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Temples & Legends Of Somanatha

Kulapati's Preface

Author

Preface To the first Edition

Preface To The Second Edition

Publisher's Note: Fourth Edition

Abbreviations

List Of Illustrations

Somanatha- Lord Of Soma, The Moon God

Prabhasa In Historical Tradition

Dehotsarga-The Hallowed Spot

Shiva-Guardian Of National Resurgence

Shiva And His Worship

The First And The Second Temples

The Third Temple

The Guardian God Of Gujarat

Rise Of A Destroyer

Destruction of The Third Temple

The Fifth Temple

Renovation Of Tripurantaka

Destruction By All-Ud-Din Khilji

The Shrine Rises Again And Again

A Destroyer And A Restorer

A Great Restorer Rises

AS I Saw It

Planning: University Of Sanskrit

Preparation- Advisory Committee and The Trust

Dehotsarga

Somanatha-The Shrine Eternal

The Days Of Aurangzeb

The Mystery Of The Two Outlets: The First Temple

The Second, Third And Fourth Temples

The Fifth Temple

Topography

Historical Background

Introductory To Excavations

Objects Of The Excavations And A summary Of The Results

Descriptions Of The Cuttings

Conclusion: Identification And chronology Of The 'Original' Temple

Muslim Chroniclers On Somanatha

Stone Inscription In The Temple Of Bhadrakali

Stone Inscription At Veraval Under Bhima Deva II Of Junagadh

Cintra Prashasti Of The Reign Of Saranga Deva

Appendix

 
Major Sections
Temples & Legends Of India
Andhrapradesh
Maharastra
Kerala
Himachal Pradesh
Tamilnadu

Bengal

Assam
Bihar
Somanatha

APPENDIX

Munshi was associated with the reconstruction scheme from the very beginning. In fact Sardar relied on him to translate the idea into reality. But he had to meet with opposition from unexpected quarters.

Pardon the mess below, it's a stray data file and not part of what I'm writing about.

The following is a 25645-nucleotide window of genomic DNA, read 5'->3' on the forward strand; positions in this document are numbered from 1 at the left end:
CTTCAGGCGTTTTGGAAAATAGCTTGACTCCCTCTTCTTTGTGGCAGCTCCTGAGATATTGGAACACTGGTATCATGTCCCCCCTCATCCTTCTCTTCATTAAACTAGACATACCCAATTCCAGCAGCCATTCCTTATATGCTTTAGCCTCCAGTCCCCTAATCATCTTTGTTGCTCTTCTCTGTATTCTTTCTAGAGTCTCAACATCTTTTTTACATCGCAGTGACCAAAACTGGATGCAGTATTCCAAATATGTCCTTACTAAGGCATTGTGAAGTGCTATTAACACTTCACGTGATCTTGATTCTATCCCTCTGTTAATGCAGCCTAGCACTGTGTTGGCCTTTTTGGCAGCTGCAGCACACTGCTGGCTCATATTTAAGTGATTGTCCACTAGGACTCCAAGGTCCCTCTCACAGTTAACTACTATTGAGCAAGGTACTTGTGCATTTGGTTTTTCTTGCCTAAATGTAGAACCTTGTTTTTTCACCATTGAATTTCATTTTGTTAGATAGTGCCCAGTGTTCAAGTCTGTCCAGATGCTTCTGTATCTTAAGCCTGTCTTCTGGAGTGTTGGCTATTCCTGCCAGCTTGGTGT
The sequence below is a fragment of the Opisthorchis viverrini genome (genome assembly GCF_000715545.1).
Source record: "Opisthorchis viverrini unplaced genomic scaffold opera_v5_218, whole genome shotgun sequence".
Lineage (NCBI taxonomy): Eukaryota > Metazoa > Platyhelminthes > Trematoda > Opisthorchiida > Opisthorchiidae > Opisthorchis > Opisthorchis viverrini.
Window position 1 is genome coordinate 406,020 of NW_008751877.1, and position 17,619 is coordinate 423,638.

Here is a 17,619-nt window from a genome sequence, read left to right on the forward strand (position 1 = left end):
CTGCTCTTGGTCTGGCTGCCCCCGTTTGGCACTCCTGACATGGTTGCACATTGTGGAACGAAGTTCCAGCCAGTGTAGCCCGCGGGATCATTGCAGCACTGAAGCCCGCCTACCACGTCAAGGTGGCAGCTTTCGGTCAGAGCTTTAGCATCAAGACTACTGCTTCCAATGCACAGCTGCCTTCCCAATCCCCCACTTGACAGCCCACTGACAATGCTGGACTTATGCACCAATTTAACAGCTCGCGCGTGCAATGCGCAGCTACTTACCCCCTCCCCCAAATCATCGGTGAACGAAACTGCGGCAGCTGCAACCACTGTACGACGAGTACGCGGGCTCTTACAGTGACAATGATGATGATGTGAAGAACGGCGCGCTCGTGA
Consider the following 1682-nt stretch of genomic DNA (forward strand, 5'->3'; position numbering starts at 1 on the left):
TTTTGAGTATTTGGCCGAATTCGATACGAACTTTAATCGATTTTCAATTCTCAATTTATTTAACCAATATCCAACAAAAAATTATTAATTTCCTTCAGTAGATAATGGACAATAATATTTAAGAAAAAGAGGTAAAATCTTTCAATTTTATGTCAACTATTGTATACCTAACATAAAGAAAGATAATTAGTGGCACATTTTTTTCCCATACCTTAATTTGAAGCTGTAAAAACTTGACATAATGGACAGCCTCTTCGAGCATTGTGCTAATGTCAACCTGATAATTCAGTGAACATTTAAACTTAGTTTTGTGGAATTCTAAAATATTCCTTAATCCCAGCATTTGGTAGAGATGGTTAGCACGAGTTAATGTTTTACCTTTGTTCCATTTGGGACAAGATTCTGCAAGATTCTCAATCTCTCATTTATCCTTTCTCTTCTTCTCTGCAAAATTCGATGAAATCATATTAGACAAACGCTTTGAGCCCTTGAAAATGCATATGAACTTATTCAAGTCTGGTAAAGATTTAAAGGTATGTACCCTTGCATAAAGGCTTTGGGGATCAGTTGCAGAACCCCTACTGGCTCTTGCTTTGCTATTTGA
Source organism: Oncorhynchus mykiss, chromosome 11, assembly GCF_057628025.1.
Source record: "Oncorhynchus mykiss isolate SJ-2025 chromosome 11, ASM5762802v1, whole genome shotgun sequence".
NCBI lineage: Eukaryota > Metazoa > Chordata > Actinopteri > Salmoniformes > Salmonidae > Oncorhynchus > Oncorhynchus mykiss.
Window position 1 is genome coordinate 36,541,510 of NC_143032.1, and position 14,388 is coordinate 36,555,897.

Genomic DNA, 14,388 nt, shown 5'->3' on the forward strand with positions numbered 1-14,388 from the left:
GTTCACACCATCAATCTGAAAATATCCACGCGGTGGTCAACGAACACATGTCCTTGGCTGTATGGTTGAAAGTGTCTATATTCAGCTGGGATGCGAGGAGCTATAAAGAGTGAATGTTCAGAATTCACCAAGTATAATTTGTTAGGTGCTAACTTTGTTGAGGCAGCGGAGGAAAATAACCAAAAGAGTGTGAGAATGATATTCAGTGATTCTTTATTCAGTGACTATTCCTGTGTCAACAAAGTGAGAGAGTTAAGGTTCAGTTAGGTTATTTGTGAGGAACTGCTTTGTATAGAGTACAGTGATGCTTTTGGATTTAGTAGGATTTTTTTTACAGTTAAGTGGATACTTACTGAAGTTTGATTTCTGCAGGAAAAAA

In the beginning, some persons, more fond of dead stones than live values, pressed the point of view that the ruins of the old temple should be maintained as an ancient monument. Munshi was, however, firm in his opinion, that the temple of Somanatha was not just an ancient monument; it lived in the sentiments of the whole nation and its reconstruction was a national pledge. Its preservation was not a mere matter of his torical curiosity.

Some of his scholar friends had hard things to say about Munshi for his 'vandalism'. They forgot that while he is fond of history, he is fonder still of creative values.

When the question was pressed by the Archaeological Department, Sardar expressed his views as follows:

"The Hindu sentiment in regard to this temple is both strong and widespread. In the present conditions, it is unlikely that that sentiment will be satisfied by mere restoration of the temple or by prolonging its life. The restoration of the idol would be a point of honour and sentiment with the Hindu public."

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Jyotirlinga-Somanatha
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